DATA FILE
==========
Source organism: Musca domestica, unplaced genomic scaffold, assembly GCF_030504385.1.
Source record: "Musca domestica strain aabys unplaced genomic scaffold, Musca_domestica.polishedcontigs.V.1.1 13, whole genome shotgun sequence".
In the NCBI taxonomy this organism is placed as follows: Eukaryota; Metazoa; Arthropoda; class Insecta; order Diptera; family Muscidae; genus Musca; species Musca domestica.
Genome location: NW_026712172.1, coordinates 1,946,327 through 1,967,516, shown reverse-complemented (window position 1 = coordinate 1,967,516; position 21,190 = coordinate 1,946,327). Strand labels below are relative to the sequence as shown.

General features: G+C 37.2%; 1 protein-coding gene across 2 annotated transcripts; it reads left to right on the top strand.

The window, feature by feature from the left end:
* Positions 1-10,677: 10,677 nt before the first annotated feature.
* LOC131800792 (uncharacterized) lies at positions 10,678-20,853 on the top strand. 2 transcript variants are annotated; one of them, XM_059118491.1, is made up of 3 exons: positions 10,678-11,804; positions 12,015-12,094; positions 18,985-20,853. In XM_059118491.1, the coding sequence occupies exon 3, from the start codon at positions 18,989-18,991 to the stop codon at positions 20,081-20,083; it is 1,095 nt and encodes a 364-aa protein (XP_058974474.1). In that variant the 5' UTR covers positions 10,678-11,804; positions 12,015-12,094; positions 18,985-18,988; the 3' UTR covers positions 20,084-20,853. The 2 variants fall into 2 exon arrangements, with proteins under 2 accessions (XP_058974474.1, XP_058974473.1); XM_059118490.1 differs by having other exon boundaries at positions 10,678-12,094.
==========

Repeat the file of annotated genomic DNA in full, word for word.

Source organism: Musca domestica, unplaced genomic scaffold, assembly GCF_030504385.1.
Source record: "Musca domestica strain aabys unplaced genomic scaffold, Musca_domestica.polishedcontigs.V.1.1 13, whole genome shotgun sequence".
In the NCBI taxonomy this organism is placed as follows: Eukaryota; Metazoa; Arthropoda; class Insecta; order Diptera; family Muscidae; genus Musca; species Musca domestica.
Genome location: NW_026712172.1, coordinates 1,946,327 through 1,967,516, shown reverse-complemented (window position 1 = coordinate 1,967,516; position 21,190 = coordinate 1,946,327). Strand labels below are relative to the sequence as shown.

General features: G+C 37.2%; 1 protein-coding gene across 2 annotated transcripts; it reads left to right on the top strand.

The window, feature by feature from the left end:
* Positions 1-10,677: 10,677 nt before the first annotated feature.
* LOC131800792 (uncharacterized) lies at positions 10,678-20,853 on the top strand. 2 transcript variants are annotated; one of them, XM_059118491.1, is made up of 3 exons: positions 10,678-11,804; positions 12,015-12,094; positions 18,985-20,853. In XM_059118491.1, the coding sequence occupies exon 3, from the start codon at positions 18,989-18,991 to the stop codon at positions 20,081-20,083; it is 1,095 nt and encodes a 364-aa protein (XP_058974474.1). In that variant the 5' UTR covers positions 10,678-11,804; positions 12,015-12,094; positions 18,985-18,988; the 3' UTR covers positions 20,084-20,853. The 2 variants fall into 2 exon arrangements, with proteins under 2 accessions (XP_058974474.1, XP_058974473.1); XM_059118490.1 differs by having other exon boundaries at positions 10,678-12,094.